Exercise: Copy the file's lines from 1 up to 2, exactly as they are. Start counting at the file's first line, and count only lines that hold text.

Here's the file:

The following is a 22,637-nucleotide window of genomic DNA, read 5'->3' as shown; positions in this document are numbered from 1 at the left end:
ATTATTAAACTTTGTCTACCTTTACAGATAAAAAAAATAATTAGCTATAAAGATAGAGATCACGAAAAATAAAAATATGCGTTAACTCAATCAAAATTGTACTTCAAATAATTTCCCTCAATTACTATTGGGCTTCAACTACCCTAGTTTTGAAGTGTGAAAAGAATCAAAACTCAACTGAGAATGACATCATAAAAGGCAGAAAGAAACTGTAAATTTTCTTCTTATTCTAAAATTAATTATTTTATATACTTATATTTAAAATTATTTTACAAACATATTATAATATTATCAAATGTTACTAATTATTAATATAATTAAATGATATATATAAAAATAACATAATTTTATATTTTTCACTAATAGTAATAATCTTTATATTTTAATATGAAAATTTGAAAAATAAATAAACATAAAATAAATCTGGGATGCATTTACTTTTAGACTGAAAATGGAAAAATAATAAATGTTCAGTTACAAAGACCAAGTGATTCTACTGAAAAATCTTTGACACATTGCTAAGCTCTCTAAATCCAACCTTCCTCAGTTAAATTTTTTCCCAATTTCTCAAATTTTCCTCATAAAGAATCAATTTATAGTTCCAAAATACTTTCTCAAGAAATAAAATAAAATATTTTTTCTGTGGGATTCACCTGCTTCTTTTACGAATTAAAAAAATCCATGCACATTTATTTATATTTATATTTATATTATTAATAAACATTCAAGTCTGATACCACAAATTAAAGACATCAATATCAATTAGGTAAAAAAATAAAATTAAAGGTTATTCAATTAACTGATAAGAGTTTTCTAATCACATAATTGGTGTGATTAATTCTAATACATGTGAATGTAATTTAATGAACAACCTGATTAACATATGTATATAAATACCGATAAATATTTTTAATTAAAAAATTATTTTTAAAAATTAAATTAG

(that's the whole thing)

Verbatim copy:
The following is a 22,637-nucleotide window of genomic DNA, read 5'->3' as shown; positions in this document are numbered from 1 at the left end:
ATTATTAAACTTTGTCTACCTTTACAGATAAAAAAAATAATTAGCTATAAAGATAGAGATCACGAAAAATAAAAATATGCGTTAACTCAATCAAAATTGTACTTCAAATAATTTCCCTCAATTACTATTGGGCTTCAACTACCCTAGTTTTGAAGTGTGAAAAGAATCAAAACTCAACTGAGAATGACATCATAAAAGGCAGAAAGAAACTGTAAATTTTCTTCTTATTCTAAAATTAATTATTTTATATACTTATATTTAAAATTATTTTACAAACATATTATAATATTATCAAATGTTACTAATTATTAATATAATTAAATGATATATATAAAAATAACATAATTTTATATTTTTCACTAATAGTAATAATCTTTATATTTTAATATGAAAATTTGAAAAATAAATAAACATAAAATAAATCTGGGATGCATTTACTTTTAGACTGAAAATGGAAAAATAATAAATGTTCAGTTACAAAGACCAAGTGATTCTACTGAAAAATCTTTGACACATTGCTAAGCTCTCTAAATCCAACCTTCCTCAGTTAAATTTTTTCCCAATTTCTCAAATTTTCCTCATAAAGAATCAATTTATAGTTCCAAAATACTTTCTCAAGAAATAAAATAAAATATTTTTTCTGTGGGATTCACCTGCTTCTTTTACGAATTAAAAAAATCCATGCACATTTATTTATATTTATATTTATATTATTAATAAACATTCAAGTCTGATACCACAAATTAAAGACATCAATATCAATTAGGTAAAAAAATAAAATTAAAGGTTATTCAATTAACTGATAAGAGTTTTCTAATCACATAATTGGTGTGATTAATTCTAATACATGTGAATGTAATTTAATGAACAACCTGATTAACATATGTATATAAATACCGATAAATATTTTTAATTAAAAAATTATTTTTAAAAATTAAATTAG